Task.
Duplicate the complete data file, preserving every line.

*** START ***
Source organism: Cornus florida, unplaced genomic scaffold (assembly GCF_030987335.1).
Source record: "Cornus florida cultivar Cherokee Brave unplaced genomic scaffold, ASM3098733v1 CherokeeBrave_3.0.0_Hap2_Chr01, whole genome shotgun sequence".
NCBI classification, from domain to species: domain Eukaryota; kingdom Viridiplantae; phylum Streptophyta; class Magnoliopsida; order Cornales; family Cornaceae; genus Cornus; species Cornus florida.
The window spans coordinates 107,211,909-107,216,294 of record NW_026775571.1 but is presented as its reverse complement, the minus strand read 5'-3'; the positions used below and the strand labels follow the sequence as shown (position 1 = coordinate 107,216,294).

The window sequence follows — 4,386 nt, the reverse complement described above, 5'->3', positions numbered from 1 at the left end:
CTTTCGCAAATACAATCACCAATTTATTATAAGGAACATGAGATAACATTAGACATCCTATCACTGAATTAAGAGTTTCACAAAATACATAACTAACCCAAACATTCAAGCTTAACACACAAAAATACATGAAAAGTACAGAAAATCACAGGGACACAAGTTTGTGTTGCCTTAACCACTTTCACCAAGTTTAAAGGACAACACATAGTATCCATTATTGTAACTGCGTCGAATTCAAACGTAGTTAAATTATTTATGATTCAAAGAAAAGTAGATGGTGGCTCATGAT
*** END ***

Source organism: Cornus florida, unplaced genomic scaffold (assembly GCF_030987335.1).
Source record: "Cornus florida cultivar Cherokee Brave unplaced genomic scaffold, ASM3098733v1 CherokeeBrave_3.0.0_Hap2_Chr01, whole genome shotgun sequence".
NCBI classification, from domain to species: domain Eukaryota; kingdom Viridiplantae; phylum Streptophyta; class Magnoliopsida; order Cornales; family Cornaceae; genus Cornus; species Cornus florida.
The window spans coordinates 107,211,909-107,216,294 of record NW_026775571.1 but is presented as its reverse complement, the minus strand read 5'-3'; the positions used below and the strand labels follow the sequence as shown (position 1 = coordinate 107,216,294).

The window sequence follows — 4,386 nt, the reverse complement described above, 5'->3', positions numbered from 1 at the left end:
CTTTCGCAAATACAATCACCAATTTATTATAAGGAACATGAGATAACATTAGACATCCTATCACTGAATTAAGAGTTTCACAAAATACATAACTAACCCAAACATTCAAGCTTAACACACAAAAATACATGAAAAGTACAGAAAATCACAGGGACACAAGTTTGTGTTGCCTTAACCACTTTCACCAAGTTTAAAGGACAACACATAGTATCCATTATTGTAACTGCGTCGAATTCAAACGTAGTTAAATTATTTATGATTCAAAGAAAAGTAGATGGTGGCTCATGAT